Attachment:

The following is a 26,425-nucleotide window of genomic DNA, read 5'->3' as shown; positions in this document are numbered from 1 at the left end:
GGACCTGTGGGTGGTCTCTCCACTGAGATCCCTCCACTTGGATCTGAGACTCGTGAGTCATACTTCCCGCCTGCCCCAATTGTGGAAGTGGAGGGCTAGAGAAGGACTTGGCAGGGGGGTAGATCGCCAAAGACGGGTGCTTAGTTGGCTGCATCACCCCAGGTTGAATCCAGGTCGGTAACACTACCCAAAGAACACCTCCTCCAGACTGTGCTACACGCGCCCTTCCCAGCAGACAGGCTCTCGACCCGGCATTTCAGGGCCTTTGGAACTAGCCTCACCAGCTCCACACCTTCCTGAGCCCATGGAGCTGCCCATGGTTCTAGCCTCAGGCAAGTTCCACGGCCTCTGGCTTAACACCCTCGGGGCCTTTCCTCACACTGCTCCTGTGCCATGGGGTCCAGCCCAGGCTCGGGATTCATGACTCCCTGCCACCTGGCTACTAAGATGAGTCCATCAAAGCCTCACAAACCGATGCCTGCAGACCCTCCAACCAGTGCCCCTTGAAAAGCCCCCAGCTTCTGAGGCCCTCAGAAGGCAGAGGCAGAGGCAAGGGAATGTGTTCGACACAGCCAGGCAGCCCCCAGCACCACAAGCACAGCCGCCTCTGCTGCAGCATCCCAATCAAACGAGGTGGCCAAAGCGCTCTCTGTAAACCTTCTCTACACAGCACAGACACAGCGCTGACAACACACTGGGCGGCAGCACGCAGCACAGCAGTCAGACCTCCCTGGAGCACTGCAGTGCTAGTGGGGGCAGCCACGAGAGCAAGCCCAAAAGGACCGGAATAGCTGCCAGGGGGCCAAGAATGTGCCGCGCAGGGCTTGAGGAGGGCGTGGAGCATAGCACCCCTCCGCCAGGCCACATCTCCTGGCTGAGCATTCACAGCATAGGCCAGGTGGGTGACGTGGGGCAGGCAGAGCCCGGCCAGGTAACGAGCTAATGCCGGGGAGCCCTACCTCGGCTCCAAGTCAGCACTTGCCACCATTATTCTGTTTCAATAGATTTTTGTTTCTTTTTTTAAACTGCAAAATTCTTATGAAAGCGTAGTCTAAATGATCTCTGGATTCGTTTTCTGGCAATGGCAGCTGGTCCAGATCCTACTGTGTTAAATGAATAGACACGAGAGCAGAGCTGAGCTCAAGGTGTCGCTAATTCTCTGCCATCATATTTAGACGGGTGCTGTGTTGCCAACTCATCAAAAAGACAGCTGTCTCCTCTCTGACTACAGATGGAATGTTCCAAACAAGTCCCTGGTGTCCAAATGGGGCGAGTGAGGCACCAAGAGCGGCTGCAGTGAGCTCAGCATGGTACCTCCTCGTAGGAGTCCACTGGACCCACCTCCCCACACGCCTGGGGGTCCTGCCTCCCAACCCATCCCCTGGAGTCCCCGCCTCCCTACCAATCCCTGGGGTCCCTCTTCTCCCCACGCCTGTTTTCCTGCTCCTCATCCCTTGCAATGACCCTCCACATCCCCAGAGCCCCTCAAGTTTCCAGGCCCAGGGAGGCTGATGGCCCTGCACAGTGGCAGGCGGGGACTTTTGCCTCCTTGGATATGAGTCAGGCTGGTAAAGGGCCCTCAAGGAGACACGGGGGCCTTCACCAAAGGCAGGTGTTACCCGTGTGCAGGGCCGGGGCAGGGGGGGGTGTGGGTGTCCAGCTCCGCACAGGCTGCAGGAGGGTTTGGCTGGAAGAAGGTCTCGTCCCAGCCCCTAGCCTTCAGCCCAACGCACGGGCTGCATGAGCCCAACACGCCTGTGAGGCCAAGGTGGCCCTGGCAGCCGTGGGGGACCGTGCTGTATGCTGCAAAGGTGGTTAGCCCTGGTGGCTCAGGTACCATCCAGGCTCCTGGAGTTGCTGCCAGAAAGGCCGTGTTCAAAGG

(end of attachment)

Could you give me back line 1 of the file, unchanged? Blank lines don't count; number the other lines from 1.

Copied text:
The following is a 26,425-nucleotide window of genomic DNA, read 5'->3' as shown; positions in this document are numbered from 1 at the left end: